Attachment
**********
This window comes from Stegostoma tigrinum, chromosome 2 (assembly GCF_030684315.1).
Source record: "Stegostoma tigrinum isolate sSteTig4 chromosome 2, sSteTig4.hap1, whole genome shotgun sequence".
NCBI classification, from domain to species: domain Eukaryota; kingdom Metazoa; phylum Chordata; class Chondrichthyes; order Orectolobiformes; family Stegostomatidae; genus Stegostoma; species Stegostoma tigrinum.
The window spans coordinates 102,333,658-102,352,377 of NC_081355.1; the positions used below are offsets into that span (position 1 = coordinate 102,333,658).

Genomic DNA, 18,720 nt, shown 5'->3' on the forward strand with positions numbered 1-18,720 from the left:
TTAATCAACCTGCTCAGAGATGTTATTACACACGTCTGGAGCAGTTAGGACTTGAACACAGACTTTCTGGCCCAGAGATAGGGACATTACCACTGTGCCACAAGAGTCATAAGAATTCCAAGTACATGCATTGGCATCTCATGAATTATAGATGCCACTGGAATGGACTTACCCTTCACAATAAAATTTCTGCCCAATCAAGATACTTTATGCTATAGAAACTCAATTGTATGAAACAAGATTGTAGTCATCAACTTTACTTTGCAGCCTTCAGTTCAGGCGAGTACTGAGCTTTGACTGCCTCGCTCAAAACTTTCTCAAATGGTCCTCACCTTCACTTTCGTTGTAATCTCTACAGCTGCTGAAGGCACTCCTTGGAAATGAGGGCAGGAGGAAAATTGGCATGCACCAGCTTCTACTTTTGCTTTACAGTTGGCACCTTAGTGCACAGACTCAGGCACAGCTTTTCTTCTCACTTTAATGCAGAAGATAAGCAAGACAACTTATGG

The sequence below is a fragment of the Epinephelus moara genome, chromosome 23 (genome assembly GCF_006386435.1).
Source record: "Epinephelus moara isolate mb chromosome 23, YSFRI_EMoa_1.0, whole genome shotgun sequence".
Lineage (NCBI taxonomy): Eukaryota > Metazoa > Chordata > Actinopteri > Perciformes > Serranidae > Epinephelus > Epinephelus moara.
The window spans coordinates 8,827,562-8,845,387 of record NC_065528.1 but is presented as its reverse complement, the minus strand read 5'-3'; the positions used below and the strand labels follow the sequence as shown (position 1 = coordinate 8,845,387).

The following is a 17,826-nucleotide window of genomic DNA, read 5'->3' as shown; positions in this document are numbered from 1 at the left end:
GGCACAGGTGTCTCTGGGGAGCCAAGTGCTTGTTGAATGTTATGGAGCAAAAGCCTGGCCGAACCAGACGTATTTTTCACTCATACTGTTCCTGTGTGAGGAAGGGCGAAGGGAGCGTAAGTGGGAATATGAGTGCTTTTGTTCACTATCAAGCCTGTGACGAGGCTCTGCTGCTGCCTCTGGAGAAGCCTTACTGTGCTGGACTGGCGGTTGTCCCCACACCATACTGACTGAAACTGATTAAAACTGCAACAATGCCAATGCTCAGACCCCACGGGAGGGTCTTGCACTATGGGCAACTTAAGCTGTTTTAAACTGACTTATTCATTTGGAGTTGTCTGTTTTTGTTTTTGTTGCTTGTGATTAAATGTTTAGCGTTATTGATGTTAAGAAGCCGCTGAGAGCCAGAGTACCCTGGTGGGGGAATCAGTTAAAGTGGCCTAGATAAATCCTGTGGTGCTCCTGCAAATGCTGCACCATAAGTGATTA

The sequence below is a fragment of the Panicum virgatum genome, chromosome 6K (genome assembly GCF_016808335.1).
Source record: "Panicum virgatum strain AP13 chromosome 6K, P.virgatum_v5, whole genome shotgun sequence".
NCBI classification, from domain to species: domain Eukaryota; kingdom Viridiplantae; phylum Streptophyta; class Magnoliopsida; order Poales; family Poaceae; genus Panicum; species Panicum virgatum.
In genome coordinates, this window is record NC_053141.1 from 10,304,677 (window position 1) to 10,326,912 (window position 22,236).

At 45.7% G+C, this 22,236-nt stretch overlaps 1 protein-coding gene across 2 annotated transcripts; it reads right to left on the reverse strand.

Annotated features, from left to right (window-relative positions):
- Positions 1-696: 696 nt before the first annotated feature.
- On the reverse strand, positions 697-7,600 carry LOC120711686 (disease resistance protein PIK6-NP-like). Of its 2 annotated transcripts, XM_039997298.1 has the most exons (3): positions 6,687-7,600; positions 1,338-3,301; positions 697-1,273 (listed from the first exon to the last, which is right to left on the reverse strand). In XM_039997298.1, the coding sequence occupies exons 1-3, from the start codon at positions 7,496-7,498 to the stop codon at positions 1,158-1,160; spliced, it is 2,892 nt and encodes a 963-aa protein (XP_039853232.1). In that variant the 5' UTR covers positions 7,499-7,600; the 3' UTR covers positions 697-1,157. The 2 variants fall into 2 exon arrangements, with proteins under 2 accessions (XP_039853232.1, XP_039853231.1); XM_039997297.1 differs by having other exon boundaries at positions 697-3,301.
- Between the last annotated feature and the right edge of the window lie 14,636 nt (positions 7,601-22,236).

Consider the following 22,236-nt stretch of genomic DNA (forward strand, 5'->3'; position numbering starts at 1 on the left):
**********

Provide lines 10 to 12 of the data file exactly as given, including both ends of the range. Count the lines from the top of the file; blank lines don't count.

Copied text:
The window spans coordinates 8,827,562-8,845,387 of record NC_065528.1 but is presented as its reverse complement, the minus strand read 5'-3'; the positions used below and the strand labels follow the sequence as shown (position 1 = coordinate 8,845,387).

The following is a 17,826-nucleotide window of genomic DNA, read 5'->3' as shown; positions in this document are numbered from 1 at the left end:
GGCACAGGTGTCTCTGGGGAGCCAAGTGCTTGTTGAATGTTATGGAGCAAAAGCCTGGCCGAACCAGACGTATTTTTCACTCATACTGTTCCTGTGTGAGGAAGGGCGAAGGGAGCGTAAGTGGGAATATGAGTGCTTTTGTTCACTATCAAGCCTGTGACGAGGCTCTGCTGCTGCCTCTGGAGAAGCCTTACTGTGCTGGACTGGCGGTTGTCCCCACACCATACTGACTGAAACTGATTAAAACTGCAACAATGCCAATGCTCAGACCCCACGGGAGGGTCTTGCACTATGGGCAACTTAAGCTGTTTTAAACTGACTTATTCATTTGGAGTTGTCTGTTTTTGTTTTTGTTGCTTGTGATTAAATGTTTAGCGTTATTGATGTTAAGAAGCCGCTGAGAGCCAGAGTACCCTGGTGGGGGAATCAGTTAAAGTGGCCTAGATAAATCCTGTGGTGCTCCTGCAAATGCTGCACCATAAGTGATTA